Astronomy and Astrophysics, volume 465, L29-33 (2007/4-2)
Binary star progenitors of long gamma-ray bursts.
CANTIELLO M., YOON S.-C., LANGER N. and LIVIO M.
Abstract (from CDS):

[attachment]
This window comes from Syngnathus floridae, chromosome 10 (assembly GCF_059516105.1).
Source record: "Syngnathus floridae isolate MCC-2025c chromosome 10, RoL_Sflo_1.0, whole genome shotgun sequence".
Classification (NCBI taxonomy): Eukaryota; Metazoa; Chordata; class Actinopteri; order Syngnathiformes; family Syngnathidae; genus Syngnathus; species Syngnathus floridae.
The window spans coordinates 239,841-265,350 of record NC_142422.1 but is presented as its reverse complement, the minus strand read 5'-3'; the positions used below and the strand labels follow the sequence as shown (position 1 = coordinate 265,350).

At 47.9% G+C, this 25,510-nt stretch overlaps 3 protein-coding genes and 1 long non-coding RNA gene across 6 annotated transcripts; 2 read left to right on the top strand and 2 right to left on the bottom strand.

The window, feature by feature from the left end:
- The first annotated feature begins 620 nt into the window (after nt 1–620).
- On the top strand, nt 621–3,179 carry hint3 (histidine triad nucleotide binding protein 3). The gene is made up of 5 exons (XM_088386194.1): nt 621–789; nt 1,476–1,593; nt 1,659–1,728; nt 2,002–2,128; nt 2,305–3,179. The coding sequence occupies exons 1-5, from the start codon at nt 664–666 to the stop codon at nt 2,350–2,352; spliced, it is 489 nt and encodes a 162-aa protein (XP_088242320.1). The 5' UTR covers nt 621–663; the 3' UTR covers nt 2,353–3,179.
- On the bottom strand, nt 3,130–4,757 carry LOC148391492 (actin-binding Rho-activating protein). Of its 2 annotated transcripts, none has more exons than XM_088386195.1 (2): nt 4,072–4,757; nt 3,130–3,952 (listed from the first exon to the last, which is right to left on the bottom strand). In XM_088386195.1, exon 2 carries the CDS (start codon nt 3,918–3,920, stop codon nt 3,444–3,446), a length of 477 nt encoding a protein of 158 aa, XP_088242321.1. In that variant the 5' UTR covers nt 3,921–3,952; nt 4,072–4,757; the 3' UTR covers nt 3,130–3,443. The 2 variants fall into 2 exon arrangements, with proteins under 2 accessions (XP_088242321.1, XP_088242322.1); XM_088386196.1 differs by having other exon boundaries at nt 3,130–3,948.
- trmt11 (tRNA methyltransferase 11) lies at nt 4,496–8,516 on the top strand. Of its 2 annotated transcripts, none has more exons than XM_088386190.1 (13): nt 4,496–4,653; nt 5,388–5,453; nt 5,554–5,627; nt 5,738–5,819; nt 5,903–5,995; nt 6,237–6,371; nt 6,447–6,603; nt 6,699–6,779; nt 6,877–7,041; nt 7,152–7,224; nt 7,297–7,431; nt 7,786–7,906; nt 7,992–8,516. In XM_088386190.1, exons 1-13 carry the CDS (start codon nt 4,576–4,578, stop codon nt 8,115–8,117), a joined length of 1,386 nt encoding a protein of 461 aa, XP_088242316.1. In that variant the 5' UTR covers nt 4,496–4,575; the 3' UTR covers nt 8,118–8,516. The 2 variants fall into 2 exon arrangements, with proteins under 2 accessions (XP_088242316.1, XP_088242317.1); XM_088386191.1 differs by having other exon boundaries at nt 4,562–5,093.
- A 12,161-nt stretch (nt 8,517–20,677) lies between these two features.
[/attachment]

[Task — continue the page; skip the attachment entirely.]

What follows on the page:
The collapsar model for long gamma-ray bursts requires a rapidly rotating Wolf-Rayet star as progenitor. We test the idea of producing rapidly rotating Wolf-Rayet stars in massive close binaries through mass accretion and consecutive quasi-chemically homogeneous evolution - the latter had previously been shown to provide collapsars below a certain metallicity threshold. We use a 1D hydrodynamic binary evolution code to simulate the evolution of a 16+15M☉ binary model with an initial orbital period of 5 days and SMC metallicity (Z=0.004). Internal differential rotation, rotationally induced mixing and magnetic fields are included in both components, as well as non-conservative mass and angular momentum transfer, and tidal spin-orbit coupling. The considered binary system undergoes early Case B mass transfer. The mass donor becomes a helium star and dies as a type Ib/c supernova. The mass gainer is spun-up, and internal magnetic fields efficiently transport accreted angular momentum into the stellar core. The orbital widening prevents subsequent tidal synchronization, and the mass gainer rejuvenates and evolves quasi-chemically homogeneously thereafter. The mass donor explodes 7Myr before the collapse of the mass gainer. Assuming the binary to be broken-up by the supernova kick, the potential gamma-ray burst progenitor would become a runaway star with a space velocity of 27km/s, traveling about 200pc during its remaining lifetime. The binary channel presented here does not, as such, provide a new physical model for collapsar production, as the resulting stellar models are almost identical to quasi-chemically homogeneously evolving rapidly rotating single stars. However, it may provide a means for massive stars to obtain the required high rotation rates. Moreover, it suggests that a possibly large fraction of long gamma-ray bursts occurs in runaway stars.